Returning to school, re-thinking education
There is strong evidence that it is safer for children to be in school than out of it, and that inequalities in education and health only widen with prolonged absence from school. That is why NCB has fully supported the government’s commitment to keeping schools open to as many children as possible. But our support is not unconditional.
This December, children were asked to cope with a hugely upsetting change to the Christmas holiday arrangements. Now, confused messaging and public disagreements on policy mean that many children have no idea what sort of education to expect when they return in January. For some children, this will mean increased levels of anxiety and psychological distress.
Identifying the right approach for the return to school should have been settled by Government, unions, head teachers and local authorities working together in the best interests of children. It should have been informed by an understanding of what children and parents are saying is right for them. This has clearly not happened. The Government must now take urgent action to build consensus with its partners and provide clarity and certainty to children and parents on the way forward.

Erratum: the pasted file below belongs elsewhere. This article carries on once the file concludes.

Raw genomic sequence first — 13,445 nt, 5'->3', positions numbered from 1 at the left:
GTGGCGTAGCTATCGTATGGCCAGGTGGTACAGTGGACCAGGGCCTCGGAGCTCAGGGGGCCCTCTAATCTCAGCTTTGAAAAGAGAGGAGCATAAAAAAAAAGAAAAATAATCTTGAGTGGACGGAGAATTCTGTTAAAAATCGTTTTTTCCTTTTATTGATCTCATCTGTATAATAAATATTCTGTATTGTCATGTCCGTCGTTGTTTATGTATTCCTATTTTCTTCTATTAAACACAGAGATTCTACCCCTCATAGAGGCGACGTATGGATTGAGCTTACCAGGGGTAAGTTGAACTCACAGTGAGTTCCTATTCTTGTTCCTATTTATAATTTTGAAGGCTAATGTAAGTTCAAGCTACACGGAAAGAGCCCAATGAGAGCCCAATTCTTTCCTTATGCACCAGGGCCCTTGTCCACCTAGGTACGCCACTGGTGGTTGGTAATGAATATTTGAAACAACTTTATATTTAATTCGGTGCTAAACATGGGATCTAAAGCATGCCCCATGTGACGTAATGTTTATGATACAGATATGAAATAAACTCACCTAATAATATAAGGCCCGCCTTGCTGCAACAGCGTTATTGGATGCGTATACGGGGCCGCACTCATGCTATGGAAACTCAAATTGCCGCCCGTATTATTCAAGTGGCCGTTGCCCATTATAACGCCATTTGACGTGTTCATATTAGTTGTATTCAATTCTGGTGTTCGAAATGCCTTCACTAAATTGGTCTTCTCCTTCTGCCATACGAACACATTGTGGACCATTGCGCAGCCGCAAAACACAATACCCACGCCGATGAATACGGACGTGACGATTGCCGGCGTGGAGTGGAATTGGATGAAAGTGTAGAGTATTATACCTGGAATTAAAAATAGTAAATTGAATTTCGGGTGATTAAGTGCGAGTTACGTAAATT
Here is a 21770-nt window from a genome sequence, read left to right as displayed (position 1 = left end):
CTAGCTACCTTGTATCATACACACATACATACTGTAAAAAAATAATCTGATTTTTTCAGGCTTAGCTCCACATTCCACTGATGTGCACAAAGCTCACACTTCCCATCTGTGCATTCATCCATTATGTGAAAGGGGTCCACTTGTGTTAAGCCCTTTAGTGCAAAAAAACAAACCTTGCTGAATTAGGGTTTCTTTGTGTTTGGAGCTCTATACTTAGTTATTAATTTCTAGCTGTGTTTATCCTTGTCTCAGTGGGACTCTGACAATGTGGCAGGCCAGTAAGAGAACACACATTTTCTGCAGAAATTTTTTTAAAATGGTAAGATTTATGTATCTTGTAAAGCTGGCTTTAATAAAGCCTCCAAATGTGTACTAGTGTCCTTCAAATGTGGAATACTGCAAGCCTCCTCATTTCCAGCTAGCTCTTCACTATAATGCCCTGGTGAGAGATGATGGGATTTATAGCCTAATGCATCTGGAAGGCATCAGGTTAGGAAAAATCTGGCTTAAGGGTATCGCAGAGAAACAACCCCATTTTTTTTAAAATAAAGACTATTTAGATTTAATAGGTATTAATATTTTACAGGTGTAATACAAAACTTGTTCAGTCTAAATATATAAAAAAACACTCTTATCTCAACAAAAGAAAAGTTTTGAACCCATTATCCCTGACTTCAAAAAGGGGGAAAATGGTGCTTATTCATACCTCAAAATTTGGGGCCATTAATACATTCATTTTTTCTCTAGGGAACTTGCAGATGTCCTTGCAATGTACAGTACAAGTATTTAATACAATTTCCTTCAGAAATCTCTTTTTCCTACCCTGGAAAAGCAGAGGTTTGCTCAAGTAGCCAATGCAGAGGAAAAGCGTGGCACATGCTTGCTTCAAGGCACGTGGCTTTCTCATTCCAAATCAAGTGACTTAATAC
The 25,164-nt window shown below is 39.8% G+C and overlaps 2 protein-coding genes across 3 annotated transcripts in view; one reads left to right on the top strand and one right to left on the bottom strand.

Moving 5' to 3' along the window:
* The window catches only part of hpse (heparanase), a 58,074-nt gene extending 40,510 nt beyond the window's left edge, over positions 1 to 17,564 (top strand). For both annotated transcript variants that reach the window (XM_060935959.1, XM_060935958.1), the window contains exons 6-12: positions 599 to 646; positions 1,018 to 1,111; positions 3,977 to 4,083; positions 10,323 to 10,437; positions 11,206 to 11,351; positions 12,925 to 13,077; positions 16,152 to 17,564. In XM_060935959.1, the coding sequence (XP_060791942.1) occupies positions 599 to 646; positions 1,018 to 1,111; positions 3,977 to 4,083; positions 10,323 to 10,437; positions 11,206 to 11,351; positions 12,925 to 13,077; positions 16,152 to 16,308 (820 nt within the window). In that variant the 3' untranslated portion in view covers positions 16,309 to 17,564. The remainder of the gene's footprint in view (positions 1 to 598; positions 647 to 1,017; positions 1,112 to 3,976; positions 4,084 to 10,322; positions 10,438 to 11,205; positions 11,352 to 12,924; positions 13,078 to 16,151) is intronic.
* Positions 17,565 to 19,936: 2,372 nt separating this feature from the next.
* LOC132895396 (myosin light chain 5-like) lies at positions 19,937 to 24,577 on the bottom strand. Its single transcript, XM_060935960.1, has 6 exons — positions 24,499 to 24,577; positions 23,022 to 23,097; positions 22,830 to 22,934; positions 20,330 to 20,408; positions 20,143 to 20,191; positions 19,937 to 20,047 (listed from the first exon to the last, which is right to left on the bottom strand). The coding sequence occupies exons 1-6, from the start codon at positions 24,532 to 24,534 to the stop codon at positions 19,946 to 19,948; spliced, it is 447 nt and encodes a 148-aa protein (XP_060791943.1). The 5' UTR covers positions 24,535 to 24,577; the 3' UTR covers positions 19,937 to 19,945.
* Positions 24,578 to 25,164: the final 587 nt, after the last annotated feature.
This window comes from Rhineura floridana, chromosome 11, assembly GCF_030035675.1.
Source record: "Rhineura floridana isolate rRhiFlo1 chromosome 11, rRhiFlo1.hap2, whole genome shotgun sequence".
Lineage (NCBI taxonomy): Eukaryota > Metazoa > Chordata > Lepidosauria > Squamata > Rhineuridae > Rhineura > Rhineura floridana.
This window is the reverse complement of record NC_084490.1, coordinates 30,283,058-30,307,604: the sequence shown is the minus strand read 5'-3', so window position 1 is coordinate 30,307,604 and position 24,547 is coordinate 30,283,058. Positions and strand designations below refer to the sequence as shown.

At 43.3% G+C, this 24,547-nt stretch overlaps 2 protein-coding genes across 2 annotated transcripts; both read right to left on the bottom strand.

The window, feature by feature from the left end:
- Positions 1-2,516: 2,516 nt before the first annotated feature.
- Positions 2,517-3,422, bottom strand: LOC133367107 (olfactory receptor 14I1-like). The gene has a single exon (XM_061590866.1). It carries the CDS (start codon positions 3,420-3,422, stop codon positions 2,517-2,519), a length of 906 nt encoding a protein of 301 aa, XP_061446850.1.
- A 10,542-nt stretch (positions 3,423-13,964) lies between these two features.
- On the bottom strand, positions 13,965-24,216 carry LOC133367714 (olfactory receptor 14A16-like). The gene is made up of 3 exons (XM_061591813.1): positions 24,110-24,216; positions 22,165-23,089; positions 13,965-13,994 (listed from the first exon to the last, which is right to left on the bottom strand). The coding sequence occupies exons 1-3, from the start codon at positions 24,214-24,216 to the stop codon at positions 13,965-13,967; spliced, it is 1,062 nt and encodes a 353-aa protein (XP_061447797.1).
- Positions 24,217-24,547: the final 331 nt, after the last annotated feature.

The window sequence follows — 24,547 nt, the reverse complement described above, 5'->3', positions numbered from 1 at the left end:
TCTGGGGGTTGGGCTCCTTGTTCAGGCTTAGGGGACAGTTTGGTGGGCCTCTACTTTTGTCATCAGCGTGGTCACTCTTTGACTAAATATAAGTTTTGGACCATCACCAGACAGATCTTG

But there are even bigger issues at stake than the date on which children return to school. Now more than ever, schools must be enabled to prioritise wellbeing ahead of academic progress, giving children the time and space to rebuild relationships with others and build resilience. We must continue to focus on the issue of digital exclusion and schools must be given access to the hardware and expertise they need to meet their obligation to provide a suitable remote education to all children.
And we must see education in the context of the wider social catastrophe of poverty and hopelessness that is enveloping so many children and families. We need a fundamental re-think of what support this generation of children will need from us, and we must start by asking them what that is. Only once children feel safe and secure can the long task of getting back on track with their education truly begin. Only by working in partnership with children and families can we begin to repair the damage and help them see a brighter future ahead.